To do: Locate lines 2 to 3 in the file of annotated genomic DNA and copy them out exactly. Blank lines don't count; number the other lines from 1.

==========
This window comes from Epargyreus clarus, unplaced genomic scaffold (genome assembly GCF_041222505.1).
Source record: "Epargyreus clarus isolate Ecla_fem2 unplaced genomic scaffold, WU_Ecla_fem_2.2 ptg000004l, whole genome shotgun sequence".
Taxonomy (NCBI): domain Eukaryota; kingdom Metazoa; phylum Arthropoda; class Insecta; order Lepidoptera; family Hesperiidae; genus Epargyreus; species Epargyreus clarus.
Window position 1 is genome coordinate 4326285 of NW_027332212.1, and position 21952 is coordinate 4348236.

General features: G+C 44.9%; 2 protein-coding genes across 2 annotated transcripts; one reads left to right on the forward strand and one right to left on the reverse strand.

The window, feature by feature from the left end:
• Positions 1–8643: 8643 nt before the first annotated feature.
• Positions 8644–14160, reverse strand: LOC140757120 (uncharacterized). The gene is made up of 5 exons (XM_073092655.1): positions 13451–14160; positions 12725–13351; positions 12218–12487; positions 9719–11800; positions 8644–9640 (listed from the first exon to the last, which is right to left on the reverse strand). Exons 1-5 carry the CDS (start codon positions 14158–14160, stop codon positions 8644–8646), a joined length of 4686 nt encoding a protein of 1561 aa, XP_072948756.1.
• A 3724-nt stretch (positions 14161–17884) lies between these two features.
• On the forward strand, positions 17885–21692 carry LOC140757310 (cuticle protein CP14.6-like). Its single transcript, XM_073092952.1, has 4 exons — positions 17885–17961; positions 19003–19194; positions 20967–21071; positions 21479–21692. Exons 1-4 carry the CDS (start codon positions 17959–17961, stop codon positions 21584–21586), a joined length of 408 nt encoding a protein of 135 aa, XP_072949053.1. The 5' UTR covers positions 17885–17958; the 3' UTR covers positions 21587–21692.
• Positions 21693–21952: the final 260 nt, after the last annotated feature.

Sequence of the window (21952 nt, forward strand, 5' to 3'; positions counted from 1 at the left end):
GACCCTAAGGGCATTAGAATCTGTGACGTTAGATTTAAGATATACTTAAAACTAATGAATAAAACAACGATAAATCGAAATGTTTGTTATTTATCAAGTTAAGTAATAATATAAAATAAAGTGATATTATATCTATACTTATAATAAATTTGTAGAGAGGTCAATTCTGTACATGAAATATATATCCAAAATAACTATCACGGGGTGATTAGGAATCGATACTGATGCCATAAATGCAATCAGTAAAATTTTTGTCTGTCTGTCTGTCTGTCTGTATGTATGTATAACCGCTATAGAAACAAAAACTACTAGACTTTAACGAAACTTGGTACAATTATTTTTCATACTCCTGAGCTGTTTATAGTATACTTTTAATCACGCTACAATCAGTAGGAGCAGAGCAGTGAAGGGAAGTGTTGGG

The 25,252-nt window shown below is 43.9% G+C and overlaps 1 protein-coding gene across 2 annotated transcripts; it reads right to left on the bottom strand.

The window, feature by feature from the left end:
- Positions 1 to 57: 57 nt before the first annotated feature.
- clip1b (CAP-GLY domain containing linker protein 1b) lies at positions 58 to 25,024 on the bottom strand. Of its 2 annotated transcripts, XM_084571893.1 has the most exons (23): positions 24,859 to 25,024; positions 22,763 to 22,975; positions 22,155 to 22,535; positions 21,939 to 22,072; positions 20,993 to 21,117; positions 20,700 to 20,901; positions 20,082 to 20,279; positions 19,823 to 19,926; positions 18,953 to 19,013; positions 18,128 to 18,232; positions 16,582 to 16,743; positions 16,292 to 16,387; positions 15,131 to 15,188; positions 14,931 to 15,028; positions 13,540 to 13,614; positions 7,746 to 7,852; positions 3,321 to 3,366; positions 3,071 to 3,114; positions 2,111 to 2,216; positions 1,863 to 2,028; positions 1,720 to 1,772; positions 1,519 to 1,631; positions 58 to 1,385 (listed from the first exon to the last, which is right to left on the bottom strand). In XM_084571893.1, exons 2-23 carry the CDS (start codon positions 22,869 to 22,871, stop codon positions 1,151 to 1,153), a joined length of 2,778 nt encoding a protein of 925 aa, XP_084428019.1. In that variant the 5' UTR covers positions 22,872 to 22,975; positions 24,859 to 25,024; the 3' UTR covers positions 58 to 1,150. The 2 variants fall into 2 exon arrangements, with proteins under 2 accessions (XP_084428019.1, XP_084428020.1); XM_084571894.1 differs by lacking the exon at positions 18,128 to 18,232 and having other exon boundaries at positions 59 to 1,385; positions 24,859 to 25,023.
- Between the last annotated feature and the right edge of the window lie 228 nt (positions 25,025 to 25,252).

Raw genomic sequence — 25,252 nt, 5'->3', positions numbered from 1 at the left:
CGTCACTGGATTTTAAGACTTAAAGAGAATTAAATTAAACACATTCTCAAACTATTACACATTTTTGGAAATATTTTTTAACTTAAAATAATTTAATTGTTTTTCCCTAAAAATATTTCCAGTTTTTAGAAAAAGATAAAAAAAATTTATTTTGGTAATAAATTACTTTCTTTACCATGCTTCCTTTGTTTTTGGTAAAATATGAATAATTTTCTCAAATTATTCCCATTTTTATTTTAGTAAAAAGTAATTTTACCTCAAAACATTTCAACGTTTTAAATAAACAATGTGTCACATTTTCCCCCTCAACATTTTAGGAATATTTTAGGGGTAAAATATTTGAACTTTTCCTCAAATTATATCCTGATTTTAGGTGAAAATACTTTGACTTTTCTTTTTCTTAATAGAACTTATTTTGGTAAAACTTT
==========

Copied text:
Source record: "Epargyreus clarus isolate Ecla_fem2 unplaced genomic scaffold, WU_Ecla_fem_2.2 ptg000004l, whole genome shotgun sequence".
Taxonomy (NCBI): domain Eukaryota; kingdom Metazoa; phylum Arthropoda; class Insecta; order Lepidoptera; family Hesperiidae; genus Epargyreus; species Epargyreus clarus.